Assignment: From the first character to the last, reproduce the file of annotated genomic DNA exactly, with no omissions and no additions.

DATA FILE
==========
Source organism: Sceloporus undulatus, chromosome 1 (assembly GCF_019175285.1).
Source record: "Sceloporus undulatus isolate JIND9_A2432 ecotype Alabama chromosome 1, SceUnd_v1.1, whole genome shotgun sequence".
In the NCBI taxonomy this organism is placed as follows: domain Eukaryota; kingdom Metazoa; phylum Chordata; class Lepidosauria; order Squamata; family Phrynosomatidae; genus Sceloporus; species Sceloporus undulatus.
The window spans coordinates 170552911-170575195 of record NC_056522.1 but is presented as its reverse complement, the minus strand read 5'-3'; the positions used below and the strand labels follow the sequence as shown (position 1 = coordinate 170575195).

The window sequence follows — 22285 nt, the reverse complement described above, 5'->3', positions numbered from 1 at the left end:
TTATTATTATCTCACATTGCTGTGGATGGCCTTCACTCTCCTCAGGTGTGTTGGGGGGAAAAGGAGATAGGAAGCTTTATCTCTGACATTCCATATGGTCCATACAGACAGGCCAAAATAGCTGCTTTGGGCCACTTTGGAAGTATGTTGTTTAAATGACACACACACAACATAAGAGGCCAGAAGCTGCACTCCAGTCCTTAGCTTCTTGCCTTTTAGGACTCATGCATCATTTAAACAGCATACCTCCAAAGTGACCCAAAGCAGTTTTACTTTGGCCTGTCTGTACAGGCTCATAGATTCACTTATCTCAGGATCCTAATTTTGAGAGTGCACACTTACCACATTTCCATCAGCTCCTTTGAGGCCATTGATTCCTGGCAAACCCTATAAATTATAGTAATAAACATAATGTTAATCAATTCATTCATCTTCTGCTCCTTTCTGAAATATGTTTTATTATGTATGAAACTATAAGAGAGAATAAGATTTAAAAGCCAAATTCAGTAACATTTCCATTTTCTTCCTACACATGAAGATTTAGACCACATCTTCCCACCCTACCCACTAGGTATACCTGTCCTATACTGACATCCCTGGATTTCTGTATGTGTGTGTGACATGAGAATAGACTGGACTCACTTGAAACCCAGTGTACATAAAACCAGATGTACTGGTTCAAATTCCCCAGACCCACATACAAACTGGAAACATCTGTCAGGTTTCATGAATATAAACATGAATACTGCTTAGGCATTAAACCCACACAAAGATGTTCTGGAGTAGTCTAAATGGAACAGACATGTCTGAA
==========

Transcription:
Source organism: Sceloporus undulatus, chromosome 1 (assembly GCF_019175285.1).
Source record: "Sceloporus undulatus isolate JIND9_A2432 ecotype Alabama chromosome 1, SceUnd_v1.1, whole genome shotgun sequence".
In the NCBI taxonomy this organism is placed as follows: domain Eukaryota; kingdom Metazoa; phylum Chordata; class Lepidosauria; order Squamata; family Phrynosomatidae; genus Sceloporus; species Sceloporus undulatus.
The window spans coordinates 170552911-170575195 of record NC_056522.1 but is presented as its reverse complement, the minus strand read 5'-3'; the positions used below and the strand labels follow the sequence as shown (position 1 = coordinate 170575195).

The window sequence follows — 22285 nt, the reverse complement described above, 5'->3', positions numbered from 1 at the left end:
TTATTATTATCTCACATTGCTGTGGATGGCCTTCACTCTCCTCAGGTGTGTTGGGGGGAAAAGGAGATAGGAAGCTTTATCTCTGACATTCCATATGGTCCATACAGACAGGCCAAAATAGCTGCTTTGGGCCACTTTGGAAGTATGTTGTTTAAATGACACACACACAACATAAGAGGCCAGAAGCTGCACTCCAGTCCTTAGCTTCTTGCCTTTTAGGACTCATGCATCATTTAAACAGCATACCTCCAAAGTGACCCAAAGCAGTTTTACTTTGGCCTGTCTGTACAGGCTCATAGATTCACTTATCTCAGGATCCTAATTTTGAGAGTGCACACTTACCACATTTCCATCAGCTCCTTTGAGGCCATTGATTCCTGGCAAACCCTATAAATTATAGTAATAAACATAATGTTAATCAATTCATTCATCTTCTGCTCCTTTCTGAAATATGTTTTATTATGTATGAAACTATAAGAGAGAATAAGATTTAAAAGCCAAATTCAGTAACATTTCCATTTTCTTCCTACACATGAAGATTTAGACCACATCTTCCCACCCTACCCACTAGGTATACCTGTCCTATACTGACATCCCTGGATTTCTGTATGTGTGTGTGACATGAGAATAGACTGGACTCACTTGAAACCCAGTGTACATAAAACCAGATGTACTGGTTCAAATTCCCCAGACCCACATACAAACTGGAAACATCTGTCAGGTTTCATGAATATAAACATGAATACTGCTTAGGCATTAAACCCACACAAAGATGTTCTGGAGTAGTCTAAATGGAACAGACATGTCTGAA